• “What are the downsides of not moving forward with this?” There is no such thing as inaction. By doing nothing, you have chosen to do something and you need to understand the downside of that.

These questions are designed to develop the person’s thinking, and they make you a slightly different person, too. You are treating people as colleagues and worthy of your attention.

When NO is more common than YES

If you’re finding yourself having to say NO a lot, you should look at your own leadership ability. It can mean your vision is not understood, your team is not aligned, or your talent is not performing up to par. We hire people because we think they’re fully capable, so we shouldn’t be stopping them by saying NO all the time. You may not be teaching, mentoring, communicating or leading as effectively as possible.

A strong leader has the ability to collaborate with others, and the questions above allow that process to happen. They remove the judgmentalism and allow them to stretch their thinking. Often their enthusiasm exceeds their experience, so you want to develop them. By asking these questions, you are trusting your team. We all want people around us who are not afraid to bring us their ideas for opportunity or innovation.

The world is in a turbulent state. Things are changing. If people are afraid to come to you with new ideas, then how are you going to grow your business? So many of the great ideas in one place were rejected elsewhere.

Why do people normally say NO?

  • They believe it keeps them from wasting time. We don’t know what our employees know. Every successful leader I know has been willing to accept feedback from the people around them.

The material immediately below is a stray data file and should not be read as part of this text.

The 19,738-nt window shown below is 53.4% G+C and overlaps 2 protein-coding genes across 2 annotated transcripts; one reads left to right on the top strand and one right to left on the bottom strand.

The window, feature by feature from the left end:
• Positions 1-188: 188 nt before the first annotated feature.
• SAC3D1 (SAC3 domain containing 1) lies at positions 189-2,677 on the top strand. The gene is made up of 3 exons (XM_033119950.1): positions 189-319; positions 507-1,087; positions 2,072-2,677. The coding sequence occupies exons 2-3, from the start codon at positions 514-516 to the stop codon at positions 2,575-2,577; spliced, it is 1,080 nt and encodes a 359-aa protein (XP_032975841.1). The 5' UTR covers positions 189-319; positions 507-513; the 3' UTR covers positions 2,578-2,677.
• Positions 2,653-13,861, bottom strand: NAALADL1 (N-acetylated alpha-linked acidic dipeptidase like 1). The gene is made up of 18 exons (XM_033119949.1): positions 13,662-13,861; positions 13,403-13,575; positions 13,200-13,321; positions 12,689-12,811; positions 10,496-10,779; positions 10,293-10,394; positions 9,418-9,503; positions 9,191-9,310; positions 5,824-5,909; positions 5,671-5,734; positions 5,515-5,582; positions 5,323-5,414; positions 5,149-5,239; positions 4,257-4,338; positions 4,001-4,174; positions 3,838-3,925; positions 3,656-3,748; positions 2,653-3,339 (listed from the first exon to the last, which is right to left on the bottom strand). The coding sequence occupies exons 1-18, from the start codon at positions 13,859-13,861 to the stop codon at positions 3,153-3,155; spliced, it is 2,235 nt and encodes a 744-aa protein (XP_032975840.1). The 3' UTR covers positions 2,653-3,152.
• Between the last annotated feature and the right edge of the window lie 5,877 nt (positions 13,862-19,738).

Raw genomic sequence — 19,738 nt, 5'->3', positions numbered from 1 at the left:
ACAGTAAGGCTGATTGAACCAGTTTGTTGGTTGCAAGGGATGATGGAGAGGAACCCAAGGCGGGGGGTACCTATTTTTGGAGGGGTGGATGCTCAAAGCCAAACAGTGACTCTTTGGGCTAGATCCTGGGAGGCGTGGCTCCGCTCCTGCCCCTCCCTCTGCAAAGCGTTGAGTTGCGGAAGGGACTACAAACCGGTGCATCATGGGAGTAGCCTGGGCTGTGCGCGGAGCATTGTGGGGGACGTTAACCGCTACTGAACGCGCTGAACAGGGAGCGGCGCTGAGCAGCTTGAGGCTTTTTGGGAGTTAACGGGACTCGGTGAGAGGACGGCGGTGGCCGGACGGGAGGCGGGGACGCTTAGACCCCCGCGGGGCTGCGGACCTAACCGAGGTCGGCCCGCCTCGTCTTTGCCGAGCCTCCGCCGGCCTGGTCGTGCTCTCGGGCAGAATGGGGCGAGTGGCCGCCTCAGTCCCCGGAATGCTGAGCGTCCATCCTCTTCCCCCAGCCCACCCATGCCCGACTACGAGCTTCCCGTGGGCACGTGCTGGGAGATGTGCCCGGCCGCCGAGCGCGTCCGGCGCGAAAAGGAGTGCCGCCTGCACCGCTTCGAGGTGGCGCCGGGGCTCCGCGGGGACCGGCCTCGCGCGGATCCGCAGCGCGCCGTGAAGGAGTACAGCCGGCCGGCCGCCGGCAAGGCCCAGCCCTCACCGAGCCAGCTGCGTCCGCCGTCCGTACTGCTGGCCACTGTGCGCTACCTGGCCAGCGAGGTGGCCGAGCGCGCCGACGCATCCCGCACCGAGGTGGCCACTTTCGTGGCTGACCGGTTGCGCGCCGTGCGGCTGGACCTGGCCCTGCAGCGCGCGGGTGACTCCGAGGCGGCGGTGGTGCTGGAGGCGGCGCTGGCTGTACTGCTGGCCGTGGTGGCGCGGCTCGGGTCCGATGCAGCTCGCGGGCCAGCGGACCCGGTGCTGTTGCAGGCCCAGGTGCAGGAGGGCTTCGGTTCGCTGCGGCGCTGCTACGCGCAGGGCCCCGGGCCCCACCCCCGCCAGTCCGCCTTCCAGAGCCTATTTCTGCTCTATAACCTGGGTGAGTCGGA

• They think that by saying NO, they are managing risk. But really, you increase risk by always saying NO. You blind yourself to the opportunities that exist. You create information deficits, because people stop telling you things. You increase your blind spots. This increases your risk. Where information is not shared, it can’t be used.
  • Some people think saying NO builds character. While adversity can build character (though it reveals character more than builds it), so does empathy and understanding. Life has enough adversities. We don’t have to continue to pound on people to make them stronger. You hired them to do the job. Extend something more useful—understanding. If it still doesn’t make sense, help them understand why.
  • They think saying NO helps people focus and keeps them from biting off more than they can chew.  They like to imagine they’re protecting them. But if they’re coming up with ideas, they’re already extending their thinking.

While saying NO might be more convenient, progress is better accomplished with effective communication, effective collaboration, prudent resourcing…not by saying NO. Rather than kill something with a quick NO, a good leader uses every adverse scenario as an opportunity to grow the individual and organization.

Great leaders help people get to YES

There’s nothing we need more today than people who can think through issues. Without them, we face mediocracy. We want people who can look at a problem from a different perspective. As leaders we need to cultivate this in young people, and we can do it by saying YES more than we say NO. It’s not an industry conversation. It’s an across-the-board conversation. We must start with our children by asking them these questions.

The world is changing so fast. What we need are people who can think and people who can make decisions. YES is a catalyst that begins—not ends—the conversation. It causes people to extend their thinking. It inspires rather than demoralizes.  It encourages trust rather than doubt.